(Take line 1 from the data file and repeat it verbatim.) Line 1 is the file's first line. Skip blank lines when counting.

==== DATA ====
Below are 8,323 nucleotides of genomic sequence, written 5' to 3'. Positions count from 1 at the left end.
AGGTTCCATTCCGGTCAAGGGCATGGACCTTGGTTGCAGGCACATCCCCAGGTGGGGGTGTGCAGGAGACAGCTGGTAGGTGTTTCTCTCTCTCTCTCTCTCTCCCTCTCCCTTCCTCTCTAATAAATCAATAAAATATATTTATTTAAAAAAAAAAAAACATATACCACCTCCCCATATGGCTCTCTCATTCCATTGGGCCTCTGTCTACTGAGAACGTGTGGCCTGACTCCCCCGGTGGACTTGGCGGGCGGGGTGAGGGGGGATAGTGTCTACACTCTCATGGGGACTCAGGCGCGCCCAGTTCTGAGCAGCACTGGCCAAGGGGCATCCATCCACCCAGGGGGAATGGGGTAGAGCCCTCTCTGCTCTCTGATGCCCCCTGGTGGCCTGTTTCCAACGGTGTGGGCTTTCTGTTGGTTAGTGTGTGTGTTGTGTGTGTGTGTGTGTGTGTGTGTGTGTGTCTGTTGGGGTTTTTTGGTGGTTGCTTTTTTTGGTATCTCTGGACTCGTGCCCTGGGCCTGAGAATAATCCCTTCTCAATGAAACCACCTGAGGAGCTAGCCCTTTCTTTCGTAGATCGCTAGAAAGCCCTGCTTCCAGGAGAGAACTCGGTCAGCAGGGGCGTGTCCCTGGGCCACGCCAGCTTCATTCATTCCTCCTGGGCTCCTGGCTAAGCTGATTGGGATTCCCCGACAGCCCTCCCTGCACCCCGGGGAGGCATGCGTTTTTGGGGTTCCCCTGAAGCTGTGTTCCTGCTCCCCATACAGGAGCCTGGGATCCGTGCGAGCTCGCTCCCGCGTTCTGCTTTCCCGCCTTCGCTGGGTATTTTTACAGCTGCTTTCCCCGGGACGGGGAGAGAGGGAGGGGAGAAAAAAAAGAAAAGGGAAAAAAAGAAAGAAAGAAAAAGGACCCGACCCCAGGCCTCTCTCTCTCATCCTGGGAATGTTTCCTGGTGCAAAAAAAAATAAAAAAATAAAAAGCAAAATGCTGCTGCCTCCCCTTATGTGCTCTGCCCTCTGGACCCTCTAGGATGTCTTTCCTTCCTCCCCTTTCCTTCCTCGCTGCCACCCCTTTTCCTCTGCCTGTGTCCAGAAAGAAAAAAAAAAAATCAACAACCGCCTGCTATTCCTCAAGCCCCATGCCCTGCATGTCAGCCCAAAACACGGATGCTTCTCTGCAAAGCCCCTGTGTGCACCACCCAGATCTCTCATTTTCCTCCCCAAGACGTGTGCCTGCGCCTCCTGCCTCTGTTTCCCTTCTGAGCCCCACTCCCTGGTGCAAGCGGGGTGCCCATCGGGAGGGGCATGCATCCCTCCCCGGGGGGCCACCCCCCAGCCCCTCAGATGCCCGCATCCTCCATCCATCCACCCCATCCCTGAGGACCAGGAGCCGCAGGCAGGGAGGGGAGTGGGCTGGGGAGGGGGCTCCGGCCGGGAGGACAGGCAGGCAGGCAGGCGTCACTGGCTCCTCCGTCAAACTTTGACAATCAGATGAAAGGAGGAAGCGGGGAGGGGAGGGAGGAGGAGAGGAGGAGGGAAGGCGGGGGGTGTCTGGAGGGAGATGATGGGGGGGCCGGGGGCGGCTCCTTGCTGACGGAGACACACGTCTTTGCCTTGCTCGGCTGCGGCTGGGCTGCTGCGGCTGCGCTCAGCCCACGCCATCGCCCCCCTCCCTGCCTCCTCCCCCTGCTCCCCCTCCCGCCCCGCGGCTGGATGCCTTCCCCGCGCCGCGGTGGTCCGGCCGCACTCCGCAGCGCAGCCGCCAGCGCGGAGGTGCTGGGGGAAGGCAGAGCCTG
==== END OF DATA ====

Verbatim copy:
Below are 8,323 nucleotides of genomic sequence, written 5' to 3'. Positions count from 1 at the left end.